Student workers need scholarships, shorter hours

Jobs in college overwork students, university should provide more support

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Student workers need scholarships, shorter hours

WSU students prepare food at Freshens in the CUB. Their position is one similar to many other students at WSU.

WSU students prepare food at Freshens in the CUB. Their position is one similar to many other students at WSU.

BONNIE JAMES | THE DAILY EVERGREEN

WSU students prepare food at Freshens in the CUB. Their position is one similar to many other students at WSU.

BONNIE JAMES | THE DAILY EVERGREEN

BONNIE JAMES | THE DAILY EVERGREEN

WSU students prepare food at Freshens in the CUB. Their position is one similar to many other students at WSU.

ALEX BIVIANO, Evergreen columnist

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WSU rewards many students with various merit-based scholarships and should have working students in that category as well.

There is a different college experience for everyone; some students need to work upwards of 40 hours per week at their job while others do not have to work at all. The university needs to remedy the inequality of free time between students who don’t work through college and those who do.

The time management structure that WSU preaches is two hours studying out of class for every hour spent in class. Students already have a full-time job with a full course load of 15 credit hours a week.

This course load leaves students with jobs working overtime to put food on their table.

The Federal Work-Study Program, while providing for some select positions, does not extend to as many as it should. Even when it is provided, it is often after money from other sources has been considered. This leaves both those with and without Work-Study support in a heap of debt.

Despite this, working in college is a positive endeavor for many.

The advantage stops when work interferes with academics. A young adult’s independence in college should evoke excitement for the post-grad world rather than dread. College is a place for opportunity and should give every student the chance to achieve social mobility.

The administration believes students are not entitled to the ability to attend university-hosted events and programs if they fall outside one’s class time, not accommodating to job schedules.

“A student’s tuition only goes to curriculum that advances their degree,” said Karen Fischer, associate dean of students at WSU. “Everything else is based on their decision to attend.”

Fischer is right in the fact that tuition does not cover on-campus events. Every student at WSU pays mandatory fees which fund many of the educational experiences that make WSU the university it is.

Situations that require a heavy workload force students to miss many of the enriching opportunities on campus, inaccessible due to the lack of compensation in comparison to the time commitment.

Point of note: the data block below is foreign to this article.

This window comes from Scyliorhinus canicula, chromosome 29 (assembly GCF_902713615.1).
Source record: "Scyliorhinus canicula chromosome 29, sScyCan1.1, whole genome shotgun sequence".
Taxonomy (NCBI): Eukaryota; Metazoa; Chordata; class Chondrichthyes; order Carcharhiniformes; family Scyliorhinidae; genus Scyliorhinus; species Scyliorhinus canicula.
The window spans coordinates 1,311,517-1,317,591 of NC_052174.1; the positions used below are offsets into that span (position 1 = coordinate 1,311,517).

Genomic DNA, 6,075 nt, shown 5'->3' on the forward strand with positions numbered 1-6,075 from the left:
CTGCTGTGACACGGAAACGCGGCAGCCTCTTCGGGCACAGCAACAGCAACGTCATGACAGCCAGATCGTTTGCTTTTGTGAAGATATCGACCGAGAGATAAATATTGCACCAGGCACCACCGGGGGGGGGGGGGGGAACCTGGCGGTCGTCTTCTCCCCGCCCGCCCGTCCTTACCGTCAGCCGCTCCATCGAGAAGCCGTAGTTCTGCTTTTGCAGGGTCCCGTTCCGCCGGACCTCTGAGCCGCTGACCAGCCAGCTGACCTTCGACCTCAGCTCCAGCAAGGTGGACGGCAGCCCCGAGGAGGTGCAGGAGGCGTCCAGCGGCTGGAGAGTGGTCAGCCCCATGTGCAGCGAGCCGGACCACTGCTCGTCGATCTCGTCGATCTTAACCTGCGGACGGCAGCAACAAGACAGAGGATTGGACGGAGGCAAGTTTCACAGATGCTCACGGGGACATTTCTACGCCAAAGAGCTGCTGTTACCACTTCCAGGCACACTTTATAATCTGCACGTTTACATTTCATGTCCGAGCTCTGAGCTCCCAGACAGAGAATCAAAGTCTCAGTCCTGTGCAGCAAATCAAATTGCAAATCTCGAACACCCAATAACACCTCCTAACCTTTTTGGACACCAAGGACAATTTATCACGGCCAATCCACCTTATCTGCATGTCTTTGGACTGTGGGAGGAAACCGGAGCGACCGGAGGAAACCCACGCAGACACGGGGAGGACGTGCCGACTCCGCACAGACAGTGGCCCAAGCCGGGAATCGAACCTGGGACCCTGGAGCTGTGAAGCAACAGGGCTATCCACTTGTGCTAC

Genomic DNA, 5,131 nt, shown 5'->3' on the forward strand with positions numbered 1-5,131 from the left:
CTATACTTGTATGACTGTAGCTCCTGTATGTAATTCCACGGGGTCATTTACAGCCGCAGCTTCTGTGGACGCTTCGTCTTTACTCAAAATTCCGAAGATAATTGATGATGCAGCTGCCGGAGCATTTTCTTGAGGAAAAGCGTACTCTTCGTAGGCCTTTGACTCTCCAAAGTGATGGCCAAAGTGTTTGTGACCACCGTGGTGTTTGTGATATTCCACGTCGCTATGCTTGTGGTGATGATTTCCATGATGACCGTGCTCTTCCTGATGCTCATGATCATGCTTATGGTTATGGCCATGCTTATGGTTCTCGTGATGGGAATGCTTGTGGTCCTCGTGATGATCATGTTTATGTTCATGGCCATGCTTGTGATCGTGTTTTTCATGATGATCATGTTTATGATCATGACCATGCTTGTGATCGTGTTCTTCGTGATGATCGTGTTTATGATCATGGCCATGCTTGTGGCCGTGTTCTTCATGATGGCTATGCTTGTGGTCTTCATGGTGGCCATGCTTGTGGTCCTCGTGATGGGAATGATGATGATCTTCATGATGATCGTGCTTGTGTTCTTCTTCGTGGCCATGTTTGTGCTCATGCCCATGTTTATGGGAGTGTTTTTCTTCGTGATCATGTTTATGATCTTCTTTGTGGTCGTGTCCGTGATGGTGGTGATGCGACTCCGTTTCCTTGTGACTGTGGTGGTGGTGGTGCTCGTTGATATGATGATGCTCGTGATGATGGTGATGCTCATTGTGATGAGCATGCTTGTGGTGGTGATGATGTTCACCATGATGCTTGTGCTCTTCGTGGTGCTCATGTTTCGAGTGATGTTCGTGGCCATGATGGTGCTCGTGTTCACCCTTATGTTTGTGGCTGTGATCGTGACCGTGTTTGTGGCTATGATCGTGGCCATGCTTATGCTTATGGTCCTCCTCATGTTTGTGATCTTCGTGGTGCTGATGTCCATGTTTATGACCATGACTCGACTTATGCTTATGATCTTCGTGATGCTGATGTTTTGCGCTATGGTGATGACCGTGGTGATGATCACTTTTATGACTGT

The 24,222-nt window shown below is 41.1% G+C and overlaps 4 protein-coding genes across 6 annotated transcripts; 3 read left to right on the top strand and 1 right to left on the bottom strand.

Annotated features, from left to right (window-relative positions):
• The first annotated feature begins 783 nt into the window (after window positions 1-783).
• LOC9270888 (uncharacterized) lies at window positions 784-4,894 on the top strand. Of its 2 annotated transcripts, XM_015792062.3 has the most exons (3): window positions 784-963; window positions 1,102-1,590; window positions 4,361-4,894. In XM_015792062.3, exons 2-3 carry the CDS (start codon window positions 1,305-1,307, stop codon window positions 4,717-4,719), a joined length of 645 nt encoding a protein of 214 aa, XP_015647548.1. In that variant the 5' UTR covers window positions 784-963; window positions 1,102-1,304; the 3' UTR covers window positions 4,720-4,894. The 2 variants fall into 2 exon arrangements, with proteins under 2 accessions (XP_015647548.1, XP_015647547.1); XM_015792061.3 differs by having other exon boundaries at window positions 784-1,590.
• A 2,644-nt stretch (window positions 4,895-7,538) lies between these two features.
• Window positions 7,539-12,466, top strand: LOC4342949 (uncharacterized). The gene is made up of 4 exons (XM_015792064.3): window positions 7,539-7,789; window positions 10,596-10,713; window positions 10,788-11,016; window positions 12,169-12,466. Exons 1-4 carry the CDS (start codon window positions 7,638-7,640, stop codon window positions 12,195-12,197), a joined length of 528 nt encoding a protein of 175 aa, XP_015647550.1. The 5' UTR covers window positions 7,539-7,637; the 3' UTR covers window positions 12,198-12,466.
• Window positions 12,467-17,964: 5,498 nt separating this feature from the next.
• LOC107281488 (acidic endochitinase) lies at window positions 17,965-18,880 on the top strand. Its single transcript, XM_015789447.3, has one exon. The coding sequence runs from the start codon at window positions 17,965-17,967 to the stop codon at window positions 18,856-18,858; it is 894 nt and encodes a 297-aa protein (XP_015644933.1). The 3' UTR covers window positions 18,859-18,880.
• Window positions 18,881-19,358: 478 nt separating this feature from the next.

An example of an opportunity like this is working for The Daily Evergreen. This is the best job opportunity I could have as a collegiate aspiring journalist, and I truly love doing it.

The problem that arises is that the majority of my compensation comes in experience rather than money. Students should be encouraged and enabled to take the jobs that benefit them the most after graduation, not just the ones that pay the bills.

“Many journalism jobs pay per article, so this kind of experience will help students in the long run,” Fischer said.

The current system only increases the divide between the haves and the have-nots. At a time when divisiveness is seemingly more pronounced than ever, the illusion of equality is not enough to make society a better place.

Establishing practices that careers use should be encouraged. However, there is a better way to do this rather than forcing many students to struggle or turn down an opportunity because of finances.

In order to combat the inequality created by the unique upbringings that brought people to this university, a merit-based scholarship should be established so that students are not required to work more than 20 hours per week.

20 hours a week is far from a cake walk and will still leave students void of certain chances, but it is a huge improvement over what some students are currently going through.

A working student scholarship should charge by a modest monthly stipend that is enough to fill gaps between what working twenty hours a week does not cover.

If WSU steps up it can truly become the heroic resource that many students need. Shortcomings are abundant, but the university has the power to create a new, stronger generation of Cougs with these changes.